I love it, and have a fabric and lining all picked out for version #2–this brilliantly fabulous lightweight linen which just screams dancing dress. (For sure it does not scream business suit or casual summer shorts.)
I’ve yet to see any bad versions of this pattern on the interwebz, so it seems a pretty safe bet and like it suits a variety of body sizes and types. I’ve noticed that for those who posted their tweaks and fixes as part of their review, taking an inch out of the top of the back centre seam on each side seems like a consistent alteration, so be warned.
Who knew I would finally have a valid excuse to sew up a bunch of dresses?
*I don’t think they do, actually. But bonus points if you recognize the source of the quote.
Frances: We’ll spend a couple of periods doing water games and things.
Me: Oh! That sounds like fun.
Frances: Yeah, so I’ll need you to finish that swimsuit for me.
Me: And you couldn’t have shared this with me before?
Frances: Well, I could have, but I forgot.
I made a swimsuit.
Of a fashion.
The pattern came from the summer 2015 issue of Ottobre–the one piece, with modifications for fit. The fabric was a mystery blend on discount from Fabricland, bought to make a cheap experimental version before the “real” one.
The pattern was fantastic, which I’ve come to expect from Ottobre; the fabric was fine; the whole thing sewed up well and I was pretty gobsmacked at how well the modifications worked. Frances hasn’t had a swimsuit that fits well for many years–the ones in the stores do not work for her at all, which is why I was making one in the first place.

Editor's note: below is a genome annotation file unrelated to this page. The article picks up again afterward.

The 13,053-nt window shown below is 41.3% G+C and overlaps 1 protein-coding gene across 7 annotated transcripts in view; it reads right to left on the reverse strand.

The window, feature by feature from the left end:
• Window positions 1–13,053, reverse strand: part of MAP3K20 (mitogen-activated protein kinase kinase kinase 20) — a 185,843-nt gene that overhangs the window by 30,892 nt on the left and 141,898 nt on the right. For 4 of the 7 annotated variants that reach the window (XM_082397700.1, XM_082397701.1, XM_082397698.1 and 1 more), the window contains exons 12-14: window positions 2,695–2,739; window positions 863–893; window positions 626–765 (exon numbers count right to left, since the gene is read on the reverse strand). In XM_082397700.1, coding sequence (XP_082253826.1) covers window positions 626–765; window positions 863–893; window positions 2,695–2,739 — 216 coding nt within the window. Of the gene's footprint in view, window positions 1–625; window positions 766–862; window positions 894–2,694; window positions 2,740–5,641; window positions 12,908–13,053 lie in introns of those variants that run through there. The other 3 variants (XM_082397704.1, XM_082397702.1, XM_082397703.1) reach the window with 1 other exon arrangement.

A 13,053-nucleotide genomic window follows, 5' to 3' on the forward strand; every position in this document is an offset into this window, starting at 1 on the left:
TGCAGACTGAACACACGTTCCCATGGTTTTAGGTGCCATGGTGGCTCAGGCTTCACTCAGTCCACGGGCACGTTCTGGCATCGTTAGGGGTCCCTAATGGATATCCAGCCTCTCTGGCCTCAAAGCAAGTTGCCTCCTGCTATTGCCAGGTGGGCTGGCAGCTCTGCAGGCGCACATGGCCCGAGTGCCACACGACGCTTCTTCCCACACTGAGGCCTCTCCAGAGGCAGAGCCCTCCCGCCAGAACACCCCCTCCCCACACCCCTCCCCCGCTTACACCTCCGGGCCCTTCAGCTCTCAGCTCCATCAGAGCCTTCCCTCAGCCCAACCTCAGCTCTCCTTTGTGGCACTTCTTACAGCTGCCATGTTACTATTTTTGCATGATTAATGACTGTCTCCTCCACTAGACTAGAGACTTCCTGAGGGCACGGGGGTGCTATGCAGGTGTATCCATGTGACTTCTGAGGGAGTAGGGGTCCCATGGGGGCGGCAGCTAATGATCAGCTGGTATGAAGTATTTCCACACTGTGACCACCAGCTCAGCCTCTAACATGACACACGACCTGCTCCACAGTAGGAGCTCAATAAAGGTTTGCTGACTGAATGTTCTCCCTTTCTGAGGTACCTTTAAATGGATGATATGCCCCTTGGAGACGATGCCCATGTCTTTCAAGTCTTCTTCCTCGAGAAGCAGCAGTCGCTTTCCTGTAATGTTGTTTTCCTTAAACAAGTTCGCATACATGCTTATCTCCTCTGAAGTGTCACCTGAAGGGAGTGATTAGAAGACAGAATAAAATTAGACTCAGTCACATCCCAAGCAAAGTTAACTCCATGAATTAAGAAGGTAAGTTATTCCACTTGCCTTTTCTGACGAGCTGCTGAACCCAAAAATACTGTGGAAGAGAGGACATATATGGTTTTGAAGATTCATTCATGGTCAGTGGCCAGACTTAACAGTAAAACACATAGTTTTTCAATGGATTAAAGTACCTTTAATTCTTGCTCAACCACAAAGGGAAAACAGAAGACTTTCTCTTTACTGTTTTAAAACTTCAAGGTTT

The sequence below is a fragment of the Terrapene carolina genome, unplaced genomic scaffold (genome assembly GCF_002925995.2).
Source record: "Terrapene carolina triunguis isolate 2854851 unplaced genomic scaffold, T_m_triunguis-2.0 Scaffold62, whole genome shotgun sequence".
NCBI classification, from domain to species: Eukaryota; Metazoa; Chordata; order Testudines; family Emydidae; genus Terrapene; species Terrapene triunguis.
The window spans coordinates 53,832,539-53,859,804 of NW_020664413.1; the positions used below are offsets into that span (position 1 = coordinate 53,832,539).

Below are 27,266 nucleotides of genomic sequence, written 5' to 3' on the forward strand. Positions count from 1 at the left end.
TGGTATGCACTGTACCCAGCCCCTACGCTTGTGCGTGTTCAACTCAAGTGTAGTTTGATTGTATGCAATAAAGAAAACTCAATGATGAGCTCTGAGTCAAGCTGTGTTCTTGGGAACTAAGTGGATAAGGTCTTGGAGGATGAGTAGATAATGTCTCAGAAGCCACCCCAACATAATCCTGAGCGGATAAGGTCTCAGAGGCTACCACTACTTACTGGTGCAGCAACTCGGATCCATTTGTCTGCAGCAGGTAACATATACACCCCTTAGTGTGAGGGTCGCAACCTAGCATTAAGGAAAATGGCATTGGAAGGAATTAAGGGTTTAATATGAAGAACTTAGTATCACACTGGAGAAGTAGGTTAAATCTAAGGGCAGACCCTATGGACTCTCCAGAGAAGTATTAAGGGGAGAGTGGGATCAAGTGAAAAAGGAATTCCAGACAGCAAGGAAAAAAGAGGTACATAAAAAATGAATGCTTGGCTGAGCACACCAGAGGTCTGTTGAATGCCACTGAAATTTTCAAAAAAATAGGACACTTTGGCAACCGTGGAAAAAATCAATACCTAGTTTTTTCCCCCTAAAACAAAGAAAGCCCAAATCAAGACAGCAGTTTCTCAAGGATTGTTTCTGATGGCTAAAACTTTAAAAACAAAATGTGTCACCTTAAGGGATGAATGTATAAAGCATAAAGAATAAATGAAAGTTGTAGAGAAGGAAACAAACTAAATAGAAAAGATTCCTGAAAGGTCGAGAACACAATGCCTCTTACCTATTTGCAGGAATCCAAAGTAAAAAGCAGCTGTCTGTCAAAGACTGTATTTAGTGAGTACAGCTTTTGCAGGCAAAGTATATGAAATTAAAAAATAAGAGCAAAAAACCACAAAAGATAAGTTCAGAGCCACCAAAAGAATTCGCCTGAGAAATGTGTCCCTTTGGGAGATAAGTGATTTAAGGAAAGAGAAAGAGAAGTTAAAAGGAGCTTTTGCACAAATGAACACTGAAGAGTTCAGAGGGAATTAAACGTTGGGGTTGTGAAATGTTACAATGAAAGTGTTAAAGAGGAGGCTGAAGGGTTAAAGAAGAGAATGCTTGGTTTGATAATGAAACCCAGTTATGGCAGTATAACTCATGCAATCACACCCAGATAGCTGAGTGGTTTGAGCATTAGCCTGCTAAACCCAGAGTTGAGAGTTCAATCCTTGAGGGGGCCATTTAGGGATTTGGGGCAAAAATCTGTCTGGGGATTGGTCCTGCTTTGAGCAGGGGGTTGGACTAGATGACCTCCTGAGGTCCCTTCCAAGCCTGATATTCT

I made a few tweaks to the cut of the legs, and that’s where it stood until the Water Day Declaration. All I had left to do was the hemming.
Instructions: “Sew 1/4″ clear elastic to the openings, then turn to the inside and coverstitch.”
1/4″ clear elastic sewn to the openings: check. Took maybe 25 minutes.
… Houston, we have a problem.
The looper stitches were a disaster. Nothing caught. The second line of stitching completely unraveled at the first touch on the two hems I first sewed, leaving little blue loops in the inside and an incredibly snug first line of stitching that had to be ripped out, one by one, taking forever.
Now, one of the things I love about having friends who sew, is when they share gems like this on social media (this one courtesy of Laura):
This gives you a pretty good idea of what it was like in my dining room that night. Only more colourful. There may have been hitting of the coverstitch machine (I hear that helps).
I undid the stitches; reset the threads; the lower looper unthreaded itself and I’d go a whole seam without stitches. Or none of the second line of stitching would catch at all and I’d have a really ugly line of chainstitches.
I spent more time ripping out the fucked-up coverstitches than I had spent to that point making the suit in its entirety.
Eventually, I picked up the machine and removed it to the laundry room before I gave in to the mounting impulse to toss it into the backyard. (Dew also helps, I’ve been told.)
Ripped out all the stitches again, thus stretching out the spandex along the edges something fierce, and hemmed it using the zig-zag stitch on my sewing machine.